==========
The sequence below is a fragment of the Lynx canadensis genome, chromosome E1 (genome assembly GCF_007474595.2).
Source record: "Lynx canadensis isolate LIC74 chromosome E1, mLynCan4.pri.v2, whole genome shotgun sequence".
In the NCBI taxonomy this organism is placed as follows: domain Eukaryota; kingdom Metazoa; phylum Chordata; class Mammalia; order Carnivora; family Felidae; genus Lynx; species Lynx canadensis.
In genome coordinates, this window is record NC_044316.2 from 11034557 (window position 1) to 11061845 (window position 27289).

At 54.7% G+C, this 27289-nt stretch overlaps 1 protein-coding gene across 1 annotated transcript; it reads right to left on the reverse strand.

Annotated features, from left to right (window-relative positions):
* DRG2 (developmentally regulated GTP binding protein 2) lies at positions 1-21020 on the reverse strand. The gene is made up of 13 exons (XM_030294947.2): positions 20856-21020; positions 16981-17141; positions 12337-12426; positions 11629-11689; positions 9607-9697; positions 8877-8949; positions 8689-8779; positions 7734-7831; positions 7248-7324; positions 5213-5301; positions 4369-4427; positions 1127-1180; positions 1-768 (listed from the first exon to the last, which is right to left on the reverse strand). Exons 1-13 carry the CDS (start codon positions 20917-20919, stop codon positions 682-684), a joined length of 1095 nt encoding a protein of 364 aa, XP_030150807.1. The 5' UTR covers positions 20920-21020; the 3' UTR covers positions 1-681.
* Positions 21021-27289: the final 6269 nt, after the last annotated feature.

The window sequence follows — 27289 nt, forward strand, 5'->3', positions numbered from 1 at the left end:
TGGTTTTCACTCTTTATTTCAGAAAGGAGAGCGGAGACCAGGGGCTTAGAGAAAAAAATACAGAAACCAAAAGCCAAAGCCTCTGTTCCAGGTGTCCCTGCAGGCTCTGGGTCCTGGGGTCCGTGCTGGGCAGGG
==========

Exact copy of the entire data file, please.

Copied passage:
The sequence below is a fragment of the Lynx canadensis genome, chromosome E1 (genome assembly GCF_007474595.2).
Source record: "Lynx canadensis isolate LIC74 chromosome E1, mLynCan4.pri.v2, whole genome shotgun sequence".
In the NCBI taxonomy this organism is placed as follows: domain Eukaryota; kingdom Metazoa; phylum Chordata; class Mammalia; order Carnivora; family Felidae; genus Lynx; species Lynx canadensis.
In genome coordinates, this window is record NC_044316.2 from 11034557 (window position 1) to 11061845 (window position 27289).

At 54.7% G+C, this 27289-nt stretch overlaps 1 protein-coding gene across 1 annotated transcript; it reads right to left on the reverse strand.

Annotated features, from left to right (window-relative positions):
* DRG2 (developmentally regulated GTP binding protein 2) lies at positions 1-21020 on the reverse strand. The gene is made up of 13 exons (XM_030294947.2): positions 20856-21020; positions 16981-17141; positions 12337-12426; positions 11629-11689; positions 9607-9697; positions 8877-8949; positions 8689-8779; positions 7734-7831; positions 7248-7324; positions 5213-5301; positions 4369-4427; positions 1127-1180; positions 1-768 (listed from the first exon to the last, which is right to left on the reverse strand). Exons 1-13 carry the CDS (start codon positions 20917-20919, stop codon positions 682-684), a joined length of 1095 nt encoding a protein of 364 aa, XP_030150807.1. The 5' UTR covers positions 20920-21020; the 3' UTR covers positions 1-681.
* Positions 21021-27289: the final 6269 nt, after the last annotated feature.

The window sequence follows — 27289 nt, forward strand, 5'->3', positions numbered from 1 at the left end:
TGGTTTTCACTCTTTATTTCAGAAAGGAGAGCGGAGACCAGGGGCTTAGAGAAAAAAATACAGAAACCAAAAGCCAAAGCCTCTGTTCCAGGTGTCCCTGCAGGCTCTGGGTCCTGGGGTCCGTGCTGGGCAGGG